At the start of treatment, tiny applicators (electrodes) are attached to each car, and short bursts of mild electronic stimu­lation (about 59 milliamperes) are applied to the patient. The dosage and duration of stimu­lation is controlled by compu­ter. The patient finds his own “Just Points” which he learns are those points where the brightest “flash” is perceived.


You may be wondering how the treatment came about. Actually, it’s a fascinating story, mostly about one man— Taketoshi Yamada.

In 1975 at age 47, Taketoshi Yamada was a dynamic and successful businessman. Edu­cated as a veterinarian he h become a world traveler, gave advice to governments, listed international leaders among his friends and spoke at many international universities. Any­one who’d seen him then would have thought “This guy’s got it made.”

But tragedy struck in the form of an incurable disease called Behcet’s Syndrome, a multisystem inflammatory disorder that tends to affect the blood vessels and the nervous system. After visiting physicians all over the world looking for some answer to his physical degeneration. Dr. Yamada returned to Japan where he met and married his wife, Noriko Yamada who is a medical doctor; she was the first one to correctly diagnose him as having Behcet’s Syndrome.

Taketoshi Yamada and his wife spent hours trying to find a way to cure him, and finally organized a group of experts for that purpose. Today, that group is known as the Wado Doctors Group (Taketoshi Ya­mada is chairman), and has representatives from seven fields of science: basic medi­cine, clinical medicine, psy­chosomatic medicine. Oriental medicine, biochemistry, medical electronics and human engi­neering.

Since blindness is often unhappy result of the syndrome, the group researched eye problems. It was during this extensive research that the group tangentially stumbled onto the problem of colorblindness and then later worked on developing a cure.

You might be interested to know that Dr. Taketoshi Yama­da is now a genki, energetic and hard-working man of 59 who runs circles around many of his staff and friends.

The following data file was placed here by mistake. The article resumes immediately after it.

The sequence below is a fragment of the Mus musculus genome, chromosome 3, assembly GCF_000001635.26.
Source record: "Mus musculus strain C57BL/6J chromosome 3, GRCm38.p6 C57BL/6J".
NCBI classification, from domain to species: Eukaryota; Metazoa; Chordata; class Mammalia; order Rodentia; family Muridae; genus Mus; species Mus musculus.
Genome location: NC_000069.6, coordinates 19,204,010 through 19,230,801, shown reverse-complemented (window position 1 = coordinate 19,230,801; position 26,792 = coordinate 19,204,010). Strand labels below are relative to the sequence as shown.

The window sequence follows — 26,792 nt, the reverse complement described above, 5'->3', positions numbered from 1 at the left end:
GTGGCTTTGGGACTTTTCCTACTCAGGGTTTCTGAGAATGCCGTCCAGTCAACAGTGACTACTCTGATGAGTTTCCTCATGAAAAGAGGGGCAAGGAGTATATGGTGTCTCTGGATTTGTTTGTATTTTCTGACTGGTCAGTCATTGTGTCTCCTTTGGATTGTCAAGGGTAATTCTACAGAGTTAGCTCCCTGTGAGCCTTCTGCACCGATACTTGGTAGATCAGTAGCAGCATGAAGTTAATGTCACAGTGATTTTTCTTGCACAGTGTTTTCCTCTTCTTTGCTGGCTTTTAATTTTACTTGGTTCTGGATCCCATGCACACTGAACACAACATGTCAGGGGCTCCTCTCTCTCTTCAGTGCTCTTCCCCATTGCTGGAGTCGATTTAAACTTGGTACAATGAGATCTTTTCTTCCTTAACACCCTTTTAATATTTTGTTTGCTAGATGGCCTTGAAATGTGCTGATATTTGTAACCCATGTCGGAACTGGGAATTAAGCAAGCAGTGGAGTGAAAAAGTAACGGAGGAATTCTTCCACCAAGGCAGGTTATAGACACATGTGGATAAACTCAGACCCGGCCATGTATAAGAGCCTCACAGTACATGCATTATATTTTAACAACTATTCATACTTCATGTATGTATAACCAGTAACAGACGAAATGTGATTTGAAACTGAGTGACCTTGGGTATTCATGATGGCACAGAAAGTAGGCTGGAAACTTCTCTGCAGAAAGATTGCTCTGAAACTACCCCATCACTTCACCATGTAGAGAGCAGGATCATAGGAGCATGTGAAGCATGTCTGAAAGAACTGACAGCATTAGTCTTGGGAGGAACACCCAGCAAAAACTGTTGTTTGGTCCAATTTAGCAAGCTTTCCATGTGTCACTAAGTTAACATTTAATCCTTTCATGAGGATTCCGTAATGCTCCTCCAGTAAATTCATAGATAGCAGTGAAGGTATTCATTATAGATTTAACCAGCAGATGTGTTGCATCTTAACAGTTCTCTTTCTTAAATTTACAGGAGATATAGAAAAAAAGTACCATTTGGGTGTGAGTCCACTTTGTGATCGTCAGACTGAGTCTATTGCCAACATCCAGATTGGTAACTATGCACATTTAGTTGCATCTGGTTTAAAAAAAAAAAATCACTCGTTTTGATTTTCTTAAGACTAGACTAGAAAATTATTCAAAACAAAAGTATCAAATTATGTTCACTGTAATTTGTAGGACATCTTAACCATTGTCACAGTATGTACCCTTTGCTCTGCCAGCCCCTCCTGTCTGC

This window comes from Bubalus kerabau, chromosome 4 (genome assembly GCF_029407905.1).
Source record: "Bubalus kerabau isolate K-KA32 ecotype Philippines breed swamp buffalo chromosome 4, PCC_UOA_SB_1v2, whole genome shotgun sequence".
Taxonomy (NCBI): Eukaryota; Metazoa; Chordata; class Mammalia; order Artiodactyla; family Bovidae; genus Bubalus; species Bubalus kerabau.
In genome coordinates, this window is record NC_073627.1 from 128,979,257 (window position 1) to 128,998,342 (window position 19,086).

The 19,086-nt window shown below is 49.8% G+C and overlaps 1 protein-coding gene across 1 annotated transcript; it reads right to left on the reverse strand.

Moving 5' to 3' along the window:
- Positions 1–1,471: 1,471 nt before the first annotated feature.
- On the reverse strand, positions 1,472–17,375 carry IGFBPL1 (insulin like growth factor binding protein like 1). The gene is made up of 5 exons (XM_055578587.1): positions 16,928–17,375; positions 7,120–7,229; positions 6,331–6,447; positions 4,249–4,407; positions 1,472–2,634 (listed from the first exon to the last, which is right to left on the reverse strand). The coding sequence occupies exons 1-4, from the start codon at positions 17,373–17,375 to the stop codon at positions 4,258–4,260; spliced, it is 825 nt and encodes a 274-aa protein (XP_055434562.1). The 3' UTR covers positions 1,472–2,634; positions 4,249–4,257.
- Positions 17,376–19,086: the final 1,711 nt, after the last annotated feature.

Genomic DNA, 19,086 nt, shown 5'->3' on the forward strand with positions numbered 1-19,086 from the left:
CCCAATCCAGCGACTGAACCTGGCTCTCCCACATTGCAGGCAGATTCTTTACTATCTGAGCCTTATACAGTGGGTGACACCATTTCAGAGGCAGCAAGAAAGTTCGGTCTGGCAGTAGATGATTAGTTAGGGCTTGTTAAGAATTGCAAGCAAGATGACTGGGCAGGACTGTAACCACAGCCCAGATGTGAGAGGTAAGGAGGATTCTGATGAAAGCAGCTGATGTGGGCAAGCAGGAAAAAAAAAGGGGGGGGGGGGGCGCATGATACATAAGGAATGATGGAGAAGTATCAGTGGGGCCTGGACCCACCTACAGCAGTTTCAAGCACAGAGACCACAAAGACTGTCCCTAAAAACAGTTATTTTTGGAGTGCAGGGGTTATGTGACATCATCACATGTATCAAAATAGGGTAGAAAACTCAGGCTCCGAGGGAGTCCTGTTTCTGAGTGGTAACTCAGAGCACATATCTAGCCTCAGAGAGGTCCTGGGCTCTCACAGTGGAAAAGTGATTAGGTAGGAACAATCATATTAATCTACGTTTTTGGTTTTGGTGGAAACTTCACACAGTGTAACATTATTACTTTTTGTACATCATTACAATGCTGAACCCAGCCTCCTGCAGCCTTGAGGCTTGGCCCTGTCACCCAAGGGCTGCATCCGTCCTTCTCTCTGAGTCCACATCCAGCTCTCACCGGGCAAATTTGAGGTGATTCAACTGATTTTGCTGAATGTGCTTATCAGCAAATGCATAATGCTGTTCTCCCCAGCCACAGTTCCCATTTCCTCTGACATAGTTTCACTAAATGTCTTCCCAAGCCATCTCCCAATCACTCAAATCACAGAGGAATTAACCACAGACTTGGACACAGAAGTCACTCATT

The Yamadas are passionate about the fact that their treat­ment safely cures colorblindness, but they do not have the usual  “scientifically controlled studies” to back up that belief. I’m told that one Japanese expert, however,    has stepped forward and verified the efficacy of the treatment. He is Professor Seki at Tokyo Medical School who is a specialist in dychromalopsia.

When asked why Dr. Yama­da has not followed the tradi­tional “medical journal publi­cation” route to validate the effectiveness of the JPJC treatment program, his wife — the clinic-director — told me, “We feel our 70,000 cured patients are the best kind of medical proof.” And those patients are enthusiastic and vocal, let me tell you. Thou­sands of patients have written in to say that the cure worked and “was like a miracle.” And many, many of them have told their friends about the treat­ment ; for years, “word of mouth” was the only clinic advertising.

So, since the treatment is not harmful and appears to have helped a host of folks, if you are colorblind and don’t want to be, you might want to try this unorthodox, but seem­ingly effective, treatment.


To take the Yamadas’ treatment you have to have poor color perception, a willing heart and a bit of okane. And not surprisingly, the treatment is not covered by Japanese health insurance kenko hoken. (Nor are acupuncture and shiatsu.)

• Regular Treatment Pro­gram — Usually it takes 40-50 treatments of 30 minutes each to complete the prescribed program. Treatments can be daily, weekly or whenever convenient for the patient. The fee includes all treatment and aftercare but must be paid in advance: adults, ¥140,000; stu­dents (over 14 years of age), ¥120,000; children (under 14), ¥100,000.

• Special Treatment Program Taketoshi Yamada has de­veloped a new “Sixty Member System” that he says works more efficiently and is more comfortable than the regular program. Since it’s much more expensive, only those who have more money than time will probably be interested. The all-inclusive fee for the new, faster program—¥600,000.

All visits are by appointment, but an appointment can usually be made as late as an hour or so before. Also, you won’t believe these clinic hours. TheYamadas proudly told me, “We’re open 365 days a year!” Monday through Saturday, 10 a.m.-7 p.m., Sundays and holi­days, 10 a.m.-3 p.m.

There are three Yamada clinics, but for non-Japanese speakers, the one in Mejiro is best since young Dr. Yamada and Ms. Hisano speak English. If you’re interested in other clinic locations, call the Mejiro Clinic for information.

MEJIRO MEDICAL CLIN­IC. Just to the left as you exit from Mejiro Station (Yamanote Line), and on the third floor above McDonalds. 3-4-14 Mejiro, Toshima-ku, Tokyo 171. Phone 953-2101.